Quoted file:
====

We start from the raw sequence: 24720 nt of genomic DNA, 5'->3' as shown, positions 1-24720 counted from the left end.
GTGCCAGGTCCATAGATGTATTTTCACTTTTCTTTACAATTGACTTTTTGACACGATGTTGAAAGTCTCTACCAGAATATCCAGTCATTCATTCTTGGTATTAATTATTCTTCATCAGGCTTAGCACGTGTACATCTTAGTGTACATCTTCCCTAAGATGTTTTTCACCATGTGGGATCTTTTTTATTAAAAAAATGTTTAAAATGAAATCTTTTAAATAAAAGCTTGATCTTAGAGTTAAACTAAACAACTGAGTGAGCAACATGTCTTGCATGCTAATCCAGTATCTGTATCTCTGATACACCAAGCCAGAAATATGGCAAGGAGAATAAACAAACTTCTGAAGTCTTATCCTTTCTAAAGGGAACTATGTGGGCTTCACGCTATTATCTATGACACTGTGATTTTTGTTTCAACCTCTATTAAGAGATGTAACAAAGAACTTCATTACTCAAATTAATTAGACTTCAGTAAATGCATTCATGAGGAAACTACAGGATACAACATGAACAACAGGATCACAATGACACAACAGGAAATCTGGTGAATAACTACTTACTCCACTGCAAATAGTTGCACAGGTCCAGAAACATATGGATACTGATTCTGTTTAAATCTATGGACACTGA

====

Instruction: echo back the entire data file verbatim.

We start from the raw sequence: 24720 nt of genomic DNA, 5'->3' as shown, positions 1-24720 counted from the left end.
GTGCCAGGTCCATAGATGTATTTTCACTTTTCTTTACAATTGACTTTTTGACACGATGTTGAAAGTCTCTACCAGAATATCCAGTCATTCATTCTTGGTATTAATTATTCTTCATCAGGCTTAGCACGTGTACATCTTAGTGTACATCTTCCCTAAGATGTTTTTCACCATGTGGGATCTTTTTTATTAAAAAAATGTTTAAAATGAAATCTTTTAAATAAAAGCTTGATCTTAGAGTTAAACTAAACAACTGAGTGAGCAACATGTCTTGCATGCTAATCCAGTATCTGTATCTCTGATACACCAAGCCAGAAATATGGCAAGGAGAATAAACAAACTTCTGAAGTCTTATCCTTTCTAAAGGGAACTATGTGGGCTTCACGCTATTATCTATGACACTGTGATTTTTGTTTCAACCTCTATTAAGAGATGTAACAAAGAACTTCATTACTCAAATTAATTAGACTTCAGTAAATGCATTCATGAGGAAACTACAGGATACAACATGAACAACAGGATCACAATGACACAACAGGAAATCTGGTGAATAACTACTTACTCCACTGCAAATAGTTGCACAGGTCCAGAAACATATGGATACTGATTCTGTTTAAATCTATGGACACTGA